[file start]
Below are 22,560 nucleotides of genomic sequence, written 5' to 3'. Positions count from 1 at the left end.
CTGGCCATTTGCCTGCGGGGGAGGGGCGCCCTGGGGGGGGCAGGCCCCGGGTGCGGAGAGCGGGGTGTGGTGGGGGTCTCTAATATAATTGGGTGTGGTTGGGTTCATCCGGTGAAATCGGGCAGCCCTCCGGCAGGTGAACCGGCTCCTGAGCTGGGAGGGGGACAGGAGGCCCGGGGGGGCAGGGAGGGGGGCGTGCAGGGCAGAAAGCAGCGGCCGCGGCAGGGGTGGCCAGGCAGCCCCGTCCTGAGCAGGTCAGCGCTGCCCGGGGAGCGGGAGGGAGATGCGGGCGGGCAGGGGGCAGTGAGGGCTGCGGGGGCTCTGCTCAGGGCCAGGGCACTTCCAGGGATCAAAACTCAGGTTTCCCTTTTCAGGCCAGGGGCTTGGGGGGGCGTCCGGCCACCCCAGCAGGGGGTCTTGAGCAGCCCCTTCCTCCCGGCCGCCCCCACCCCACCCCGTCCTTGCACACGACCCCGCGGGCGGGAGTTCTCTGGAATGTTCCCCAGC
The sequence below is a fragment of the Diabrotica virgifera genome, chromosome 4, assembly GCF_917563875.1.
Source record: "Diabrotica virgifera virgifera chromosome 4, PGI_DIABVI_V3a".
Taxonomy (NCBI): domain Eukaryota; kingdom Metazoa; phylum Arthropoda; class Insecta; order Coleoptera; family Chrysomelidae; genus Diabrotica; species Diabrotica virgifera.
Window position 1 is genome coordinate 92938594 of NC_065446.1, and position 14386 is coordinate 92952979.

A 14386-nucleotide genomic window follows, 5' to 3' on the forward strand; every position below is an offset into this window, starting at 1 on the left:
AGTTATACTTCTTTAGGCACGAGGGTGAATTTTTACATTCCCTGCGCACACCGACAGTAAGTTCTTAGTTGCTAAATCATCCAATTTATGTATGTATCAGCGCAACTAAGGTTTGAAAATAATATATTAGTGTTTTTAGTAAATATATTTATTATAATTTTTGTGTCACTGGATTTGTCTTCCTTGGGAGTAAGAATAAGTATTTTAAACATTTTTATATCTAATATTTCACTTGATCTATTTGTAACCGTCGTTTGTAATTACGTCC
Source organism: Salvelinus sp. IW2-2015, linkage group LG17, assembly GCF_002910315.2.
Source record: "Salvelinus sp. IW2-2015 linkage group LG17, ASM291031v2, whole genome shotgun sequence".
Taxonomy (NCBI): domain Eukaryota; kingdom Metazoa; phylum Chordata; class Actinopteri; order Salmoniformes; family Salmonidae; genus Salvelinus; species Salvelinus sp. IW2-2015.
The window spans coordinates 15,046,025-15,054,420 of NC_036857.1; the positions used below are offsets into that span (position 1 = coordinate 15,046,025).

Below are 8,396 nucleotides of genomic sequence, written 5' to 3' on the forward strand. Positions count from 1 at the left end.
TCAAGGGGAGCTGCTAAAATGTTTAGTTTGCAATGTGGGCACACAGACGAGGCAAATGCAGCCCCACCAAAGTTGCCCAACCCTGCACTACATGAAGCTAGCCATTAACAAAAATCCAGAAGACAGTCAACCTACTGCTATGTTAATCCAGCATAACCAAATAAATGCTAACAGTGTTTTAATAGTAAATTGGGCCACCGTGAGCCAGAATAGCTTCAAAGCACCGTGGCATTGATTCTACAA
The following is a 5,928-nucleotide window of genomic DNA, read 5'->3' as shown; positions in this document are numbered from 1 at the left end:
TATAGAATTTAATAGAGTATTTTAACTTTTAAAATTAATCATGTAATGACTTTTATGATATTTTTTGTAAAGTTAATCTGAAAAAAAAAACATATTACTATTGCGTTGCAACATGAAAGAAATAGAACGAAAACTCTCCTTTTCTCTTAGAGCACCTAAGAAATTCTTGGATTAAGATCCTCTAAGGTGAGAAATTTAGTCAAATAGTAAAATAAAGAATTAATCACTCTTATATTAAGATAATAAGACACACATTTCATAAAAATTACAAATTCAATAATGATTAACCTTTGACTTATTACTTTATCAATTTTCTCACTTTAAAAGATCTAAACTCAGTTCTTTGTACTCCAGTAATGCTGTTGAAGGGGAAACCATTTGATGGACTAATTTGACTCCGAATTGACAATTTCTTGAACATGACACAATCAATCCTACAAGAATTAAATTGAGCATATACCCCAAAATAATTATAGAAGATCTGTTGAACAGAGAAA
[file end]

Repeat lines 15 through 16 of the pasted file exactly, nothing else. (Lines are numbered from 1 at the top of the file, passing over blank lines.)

The following is a 5,928-nucleotide window of genomic DNA, read 5'->3' as shown; positions in this document are numbered from 1 at the left end:
TATAGAATTTAATAGAGTATTTTAACTTTTAAAATTAATCATGTAATGACTTTTATGATATTTTTTGTAAAGTTAATCTGAAAAAAAAAACATATTACTATTGCGTTGCAACATGAAAGAAATAGAACGAAAACTCTCCTTTTCTCTTAGAGCACCTAAGAAATTCTTGGATTAAGATCCTCTAAGGTGAGAAATTTAGTCAAATAGTAAAATAAAGAATTAATCACTCTTATATTAAGATAATAAGACACACATTTCATAAAAATTACAAATTCAATAATGATTAACCTTTGACTTATTACTTTATCAATTTTCTCACTTTAAAAGATCTAAACTCAGTTCTTTGTACTCCAGTAATGCTGTTGAAGGGGAAACCATTTGATGGACTAATTTGACTCCGAATTGACAATTTCTTGAACATGACACAATCAATCCTACAAGAATTAAATTGAGCATATACCCCAAAATAATTATAGAAGATCTGTTGAACAGAGAAA